On the Double
by James MacKillop - Wednesday, April 9th, 2014
(REVIEW) Two one-act comedies at the Syracuse University Warehouse Theater

Syracuse Shakespeare Festival, Ronnie Bell’s company that puts on free plays at Thornden Park during the summer, moves indoors during the cold. Winter is also a time to move away from Bardolotry to consider some other theater from 300-plus years ago, while also giving different directors a chance to take charge. For the two one-act comedies at the Syracuse University Warehouse Theater, The Suitors and Commedia (running through Sunday, April 13), two women are calling the shots. Veteran actress and director Judith Harris guides the little-known The Suitors, while Lynn Barbato-King helms Commedia, in which new, anonymous material is arranged in Renaissance format.

Early French comedy usually means Moliere, but The Suitors is by Jean Racine (1639-1699), known for heavyweight poetic tragedies like Andromache (1667). His only comedy, titled in French Les Plaideurs, appeared the next year. The title contains a pun, as the verb plaider may mean to press a legal case in court, to bring a suit, or to ask for someone’s hand in marriage, become a suitor. Elsewhere the title is translated as The Litigants. As one might expect, in The Suitors follows lawsuits and love quests at the same time. It’s a satire with elements of farce but no slamming doors, with lots of wordplay. Reliable sources report that the original French text is rife with double entendres turning on the law rather than sex.

A tangled knot of plot squeezes into an hour of action, and summarizing it for clarity is a disservice. A sitting judge, Nigaud (Sam Tamburo), has gone bonkers without any thought that he might be removed. His romantically inclined son Leandre (Jesse Navagh) has the jones for an inaccessible lovely named Isabelle (Juliana Beratta), unfortunately the daughter of the greatest generator of frivolous lawsuits in an otherwise quiet town in Normandy. Isabelle’s father is a scowling but apparently ambitious bourgeois named Chicanneau (Bob Reid). To promote his cases, Chicanneau often finds himself jostling up against another lover of litigation from a higher station, the Countess (Cathy Greer-English). As costumer Barbara Toman has dressed the cast in 1920s outfits, the Countess stops traffic with a white-fringed flapper outfit and cloche hat.

With the help of the useful LeClerc (Robert Miller), seen in straw fedora, Leandre is able to pitch woo to Isabelle and also get her terrible-tempered, but careless, father, to sign one document (uh-oh). Rushing back to court, we see the deranged judge trying a dog for eating some chickens. Wearing judicial robes while arguing for the defense of the dog is the porter-factotum Petit Jean (Peter Dowling), who previously provided much exposition. Observing the trial is a Prompter (Frankter Natera), wearing clown shoes. The uncredited dog, reputedly belonging to the English family, never misses a cue.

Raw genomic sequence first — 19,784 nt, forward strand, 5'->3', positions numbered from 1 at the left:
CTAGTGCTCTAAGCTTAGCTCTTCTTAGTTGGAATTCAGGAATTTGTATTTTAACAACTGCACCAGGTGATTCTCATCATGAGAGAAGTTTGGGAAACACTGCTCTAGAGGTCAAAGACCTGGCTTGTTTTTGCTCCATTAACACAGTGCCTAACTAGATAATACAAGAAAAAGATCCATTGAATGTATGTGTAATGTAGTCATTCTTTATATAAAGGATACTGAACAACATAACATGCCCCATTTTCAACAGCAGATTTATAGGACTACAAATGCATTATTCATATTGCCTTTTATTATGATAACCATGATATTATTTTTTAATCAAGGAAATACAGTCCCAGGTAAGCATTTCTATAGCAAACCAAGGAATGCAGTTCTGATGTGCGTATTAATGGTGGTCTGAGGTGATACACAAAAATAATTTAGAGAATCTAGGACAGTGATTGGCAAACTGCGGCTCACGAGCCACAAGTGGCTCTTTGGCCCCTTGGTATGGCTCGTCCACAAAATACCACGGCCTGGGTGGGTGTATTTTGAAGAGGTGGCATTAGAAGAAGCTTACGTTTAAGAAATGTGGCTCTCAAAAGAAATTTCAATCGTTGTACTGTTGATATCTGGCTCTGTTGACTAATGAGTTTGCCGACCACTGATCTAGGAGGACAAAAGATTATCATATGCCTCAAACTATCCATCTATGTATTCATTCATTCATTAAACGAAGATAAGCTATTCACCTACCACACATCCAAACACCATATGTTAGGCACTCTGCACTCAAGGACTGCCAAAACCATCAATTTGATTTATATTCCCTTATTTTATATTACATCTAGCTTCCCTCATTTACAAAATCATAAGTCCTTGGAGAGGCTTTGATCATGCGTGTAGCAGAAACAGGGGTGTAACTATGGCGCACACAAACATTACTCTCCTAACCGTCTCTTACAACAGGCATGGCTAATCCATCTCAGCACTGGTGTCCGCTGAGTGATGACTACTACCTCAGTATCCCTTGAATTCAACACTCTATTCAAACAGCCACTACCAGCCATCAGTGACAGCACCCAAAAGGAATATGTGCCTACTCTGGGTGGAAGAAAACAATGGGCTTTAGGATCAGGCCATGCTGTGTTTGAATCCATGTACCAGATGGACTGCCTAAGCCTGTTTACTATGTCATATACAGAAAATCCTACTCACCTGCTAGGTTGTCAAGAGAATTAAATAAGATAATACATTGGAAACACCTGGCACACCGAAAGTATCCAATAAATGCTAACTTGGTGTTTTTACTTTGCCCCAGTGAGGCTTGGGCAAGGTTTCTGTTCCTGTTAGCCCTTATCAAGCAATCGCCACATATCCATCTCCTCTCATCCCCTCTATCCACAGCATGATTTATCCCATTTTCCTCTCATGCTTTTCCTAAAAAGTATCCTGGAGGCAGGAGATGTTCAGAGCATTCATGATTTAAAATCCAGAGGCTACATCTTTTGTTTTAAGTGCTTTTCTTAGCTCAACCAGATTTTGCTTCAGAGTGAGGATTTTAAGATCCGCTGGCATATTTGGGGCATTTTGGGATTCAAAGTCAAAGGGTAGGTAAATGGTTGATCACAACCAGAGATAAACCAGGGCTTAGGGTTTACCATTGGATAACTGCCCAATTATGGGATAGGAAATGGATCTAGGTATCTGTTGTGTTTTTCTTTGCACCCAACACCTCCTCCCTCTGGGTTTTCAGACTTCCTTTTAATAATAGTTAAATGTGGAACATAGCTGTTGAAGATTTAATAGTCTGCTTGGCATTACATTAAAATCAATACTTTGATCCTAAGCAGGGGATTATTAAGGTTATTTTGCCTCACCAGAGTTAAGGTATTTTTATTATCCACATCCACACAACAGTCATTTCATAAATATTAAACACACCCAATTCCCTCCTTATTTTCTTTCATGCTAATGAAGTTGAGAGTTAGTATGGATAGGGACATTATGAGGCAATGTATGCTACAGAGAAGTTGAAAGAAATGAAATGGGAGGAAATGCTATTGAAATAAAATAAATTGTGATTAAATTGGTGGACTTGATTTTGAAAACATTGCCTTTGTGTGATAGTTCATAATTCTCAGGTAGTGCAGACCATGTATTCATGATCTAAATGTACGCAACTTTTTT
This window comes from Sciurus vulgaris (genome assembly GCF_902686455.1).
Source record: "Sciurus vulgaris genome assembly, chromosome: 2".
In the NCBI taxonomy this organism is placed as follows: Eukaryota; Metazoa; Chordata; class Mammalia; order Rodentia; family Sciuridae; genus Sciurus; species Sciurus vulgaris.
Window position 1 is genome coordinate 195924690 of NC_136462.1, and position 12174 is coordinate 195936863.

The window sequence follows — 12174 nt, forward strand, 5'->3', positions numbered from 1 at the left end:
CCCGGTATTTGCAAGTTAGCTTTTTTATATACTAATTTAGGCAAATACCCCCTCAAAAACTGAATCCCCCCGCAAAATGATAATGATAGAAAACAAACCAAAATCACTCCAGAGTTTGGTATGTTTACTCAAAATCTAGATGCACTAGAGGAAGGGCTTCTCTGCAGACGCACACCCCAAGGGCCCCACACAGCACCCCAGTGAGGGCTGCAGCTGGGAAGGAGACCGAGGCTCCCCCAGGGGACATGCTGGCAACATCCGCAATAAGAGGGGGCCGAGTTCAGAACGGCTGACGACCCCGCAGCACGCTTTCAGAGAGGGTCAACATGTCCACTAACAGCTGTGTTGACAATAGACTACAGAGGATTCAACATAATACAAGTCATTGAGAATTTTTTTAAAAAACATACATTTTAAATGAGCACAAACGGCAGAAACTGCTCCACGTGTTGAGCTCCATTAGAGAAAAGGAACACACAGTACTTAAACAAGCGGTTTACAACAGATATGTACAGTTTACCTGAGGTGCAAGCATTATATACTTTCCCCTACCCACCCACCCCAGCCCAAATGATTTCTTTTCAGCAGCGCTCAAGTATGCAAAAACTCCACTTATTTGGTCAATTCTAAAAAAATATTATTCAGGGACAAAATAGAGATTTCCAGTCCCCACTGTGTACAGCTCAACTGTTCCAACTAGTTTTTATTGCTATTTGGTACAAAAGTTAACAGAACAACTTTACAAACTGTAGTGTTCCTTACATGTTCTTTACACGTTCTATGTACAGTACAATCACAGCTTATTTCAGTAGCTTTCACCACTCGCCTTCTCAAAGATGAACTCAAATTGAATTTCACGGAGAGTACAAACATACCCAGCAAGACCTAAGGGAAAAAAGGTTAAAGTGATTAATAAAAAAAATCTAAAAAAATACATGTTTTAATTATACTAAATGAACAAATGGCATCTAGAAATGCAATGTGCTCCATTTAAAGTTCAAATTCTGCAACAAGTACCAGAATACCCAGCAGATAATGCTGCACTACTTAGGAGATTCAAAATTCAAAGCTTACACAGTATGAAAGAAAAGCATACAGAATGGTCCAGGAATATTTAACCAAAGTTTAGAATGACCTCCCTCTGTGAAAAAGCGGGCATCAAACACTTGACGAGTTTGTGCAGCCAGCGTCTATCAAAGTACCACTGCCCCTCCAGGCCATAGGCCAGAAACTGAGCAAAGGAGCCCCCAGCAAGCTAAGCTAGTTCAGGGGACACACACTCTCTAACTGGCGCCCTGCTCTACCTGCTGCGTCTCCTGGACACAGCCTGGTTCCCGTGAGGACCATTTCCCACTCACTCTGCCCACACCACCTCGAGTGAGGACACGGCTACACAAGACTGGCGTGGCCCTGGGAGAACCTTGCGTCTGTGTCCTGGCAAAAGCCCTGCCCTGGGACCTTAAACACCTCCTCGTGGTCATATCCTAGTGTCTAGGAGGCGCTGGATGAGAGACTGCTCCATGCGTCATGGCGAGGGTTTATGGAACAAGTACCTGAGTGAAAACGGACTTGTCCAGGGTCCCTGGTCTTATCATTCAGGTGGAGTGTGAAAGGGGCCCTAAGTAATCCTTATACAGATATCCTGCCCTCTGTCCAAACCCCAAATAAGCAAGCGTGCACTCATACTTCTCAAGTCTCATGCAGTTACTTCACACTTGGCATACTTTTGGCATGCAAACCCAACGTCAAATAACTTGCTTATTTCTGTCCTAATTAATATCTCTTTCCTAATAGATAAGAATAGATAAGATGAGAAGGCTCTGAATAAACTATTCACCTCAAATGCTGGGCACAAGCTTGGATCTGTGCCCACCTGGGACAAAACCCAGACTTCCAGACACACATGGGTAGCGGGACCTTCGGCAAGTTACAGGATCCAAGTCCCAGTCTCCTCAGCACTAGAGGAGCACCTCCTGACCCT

In its frenzied hour The Suitors brings many technical demands. Knocking sounds for unseen doors are perfectly timed, but lighting shifts in scene changes are not always there. A strobe light with manic Benny Hill-like traveling music during chase scenes appears a bit too often. Scenic designer Navroz Dabu’s illuminated panels evoke a Gallic street scene.

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Jesse Navagh, Sam Tamburo and Juliana Beratta in Syracuse Shakespeare Festival’s ‘The Suitors.’ Photo by Francois James.

In her program notes for Commedia, director Lynn Barbato-King writes that “anything goes. The actors are in the driver’s seat.” So when no writers are credited we assume the actors provided their own lines. Dottore (Christopher Best) quotes Shakespeare, and Arlecchino (Rahshon Glover) quotes Marlon Brando’s Godfather many, many times. Director Barbato-King may not yet be a widely familiar name, but she appeared as Bianca in Othello (February 2012) and Jessica in The Merchant of Venice (February 2013). Her six-player ensemble includes some company regulars and some new faces.

Her title implies homage to commedia dell’arte, the original improvisation theater that began in Italy during the Renaissance and then flourished all over Europe for about two centuries, including the times of Shakespeare and Jean Racine. Actors assume a defined persona, such as the self-important Dottore and the witty, multicolored Arlecchino (Harlequin in his French incarnation). Originally, commedia dell’arte could include some fairly violent slapstick (a stick made of many shingles for more noise), and gags really made up on the spot.

Players indeed seem to be flying off in different directions. Patrizia (Sara Caliva) breaks into a noisy rap routine from time to time, the only cast member to go there. But elsewhere Commedia feels more like vaudeville, often with the verbal rhythms of Groucho Marx, such as Dottore’s advice to his son, Patrizio (Kevin Fitzpatrick) to get on with life: “Spend more time looking at boobs instead of being one.”

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